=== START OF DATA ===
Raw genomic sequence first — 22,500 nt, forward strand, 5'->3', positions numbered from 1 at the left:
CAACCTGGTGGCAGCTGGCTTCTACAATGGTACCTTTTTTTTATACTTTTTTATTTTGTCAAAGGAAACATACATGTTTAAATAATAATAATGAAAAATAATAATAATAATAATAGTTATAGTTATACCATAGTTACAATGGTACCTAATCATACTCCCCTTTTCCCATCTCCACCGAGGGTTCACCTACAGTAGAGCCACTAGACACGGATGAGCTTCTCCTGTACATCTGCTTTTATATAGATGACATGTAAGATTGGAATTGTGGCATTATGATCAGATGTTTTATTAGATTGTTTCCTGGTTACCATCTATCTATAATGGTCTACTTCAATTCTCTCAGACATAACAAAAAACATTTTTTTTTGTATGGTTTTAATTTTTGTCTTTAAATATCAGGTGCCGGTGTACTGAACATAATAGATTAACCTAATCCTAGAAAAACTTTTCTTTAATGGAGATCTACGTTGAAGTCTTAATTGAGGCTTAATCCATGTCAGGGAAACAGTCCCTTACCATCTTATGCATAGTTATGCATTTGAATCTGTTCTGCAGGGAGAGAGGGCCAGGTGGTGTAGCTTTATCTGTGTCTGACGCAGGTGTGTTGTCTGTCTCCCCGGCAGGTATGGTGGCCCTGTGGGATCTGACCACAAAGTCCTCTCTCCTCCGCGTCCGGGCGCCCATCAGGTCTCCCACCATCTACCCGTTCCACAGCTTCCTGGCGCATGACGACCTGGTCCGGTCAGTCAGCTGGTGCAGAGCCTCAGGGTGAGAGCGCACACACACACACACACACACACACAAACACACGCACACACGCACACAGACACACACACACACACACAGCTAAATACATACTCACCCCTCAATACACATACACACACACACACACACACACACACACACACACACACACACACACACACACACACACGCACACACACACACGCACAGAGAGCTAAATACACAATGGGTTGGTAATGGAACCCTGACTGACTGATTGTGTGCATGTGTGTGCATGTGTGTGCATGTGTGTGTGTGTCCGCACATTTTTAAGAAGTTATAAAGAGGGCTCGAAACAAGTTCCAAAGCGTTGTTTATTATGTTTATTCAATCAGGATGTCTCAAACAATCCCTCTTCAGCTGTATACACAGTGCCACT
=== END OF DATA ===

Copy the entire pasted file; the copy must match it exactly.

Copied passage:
Raw genomic sequence first — 22,500 nt, forward strand, 5'->3', positions numbered from 1 at the left:
CAACCTGGTGGCAGCTGGCTTCTACAATGGTACCTTTTTTTTATACTTTTTTATTTTGTCAAAGGAAACATACATGTTTAAATAATAATAATGAAAAATAATAATAATAATAATAGTTATAGTTATACCATAGTTACAATGGTACCTAATCATACTCCCCTTTTCCCATCTCCACCGAGGGTTCACCTACAGTAGAGCCACTAGACACGGATGAGCTTCTCCTGTACATCTGCTTTTATATAGATGACATGTAAGATTGGAATTGTGGCATTATGATCAGATGTTTTATTAGATTGTTTCCTGGTTACCATCTATCTATAATGGTCTACTTCAATTCTCTCAGACATAACAAAAAACATTTTTTTTTGTATGGTTTTAATTTTTGTCTTTAAATATCAGGTGCCGGTGTACTGAACATAATAGATTAACCTAATCCTAGAAAAACTTTTCTTTAATGGAGATCTACGTTGAAGTCTTAATTGAGGCTTAATCCATGTCAGGGAAACAGTCCCTTACCATCTTATGCATAGTTATGCATTTGAATCTGTTCTGCAGGGAGAGAGGGCCAGGTGGTGTAGCTTTATCTGTGTCTGACGCAGGTGTGTTGTCTGTCTCCCCGGCAGGTATGGTGGCCCTGTGGGATCTGACCACAAAGTCCTCTCTCCTCCGCGTCCGGGCGCCCATCAGGTCTCCCACCATCTACCCGTTCCACAGCTTCCTGGCGCATGACGACCTGGTCCGGTCAGTCAGCTGGTGCAGAGCCTCAGGGTGAGAGCGCACACACACACACACACACACACACAAACACACGCACACACGCACACAGACACACACACACACACACAGCTAAATACATACTCACCCCTCAATACACATACACACACACACACACACACACACACACACACACACACACACACACACACACACACACGCACACACACACACGCACAGAGAGCTAAATACACAATGGGTTGGTAATGGAACCCTGACTGACTGATTGTGTGCATGTGTGTGCATGTGTGTGCATGTGTGTGTGTGTCCGCACATTTTTAAGAAGTTATAAAGAGGGCTCGAAACAAGTTCCAAAGCGTTGTTTATTATGTTTATTCAATCAGGATGTCTCAAACAATCCCTCTTCAGCTGTATACACAGTGCCACT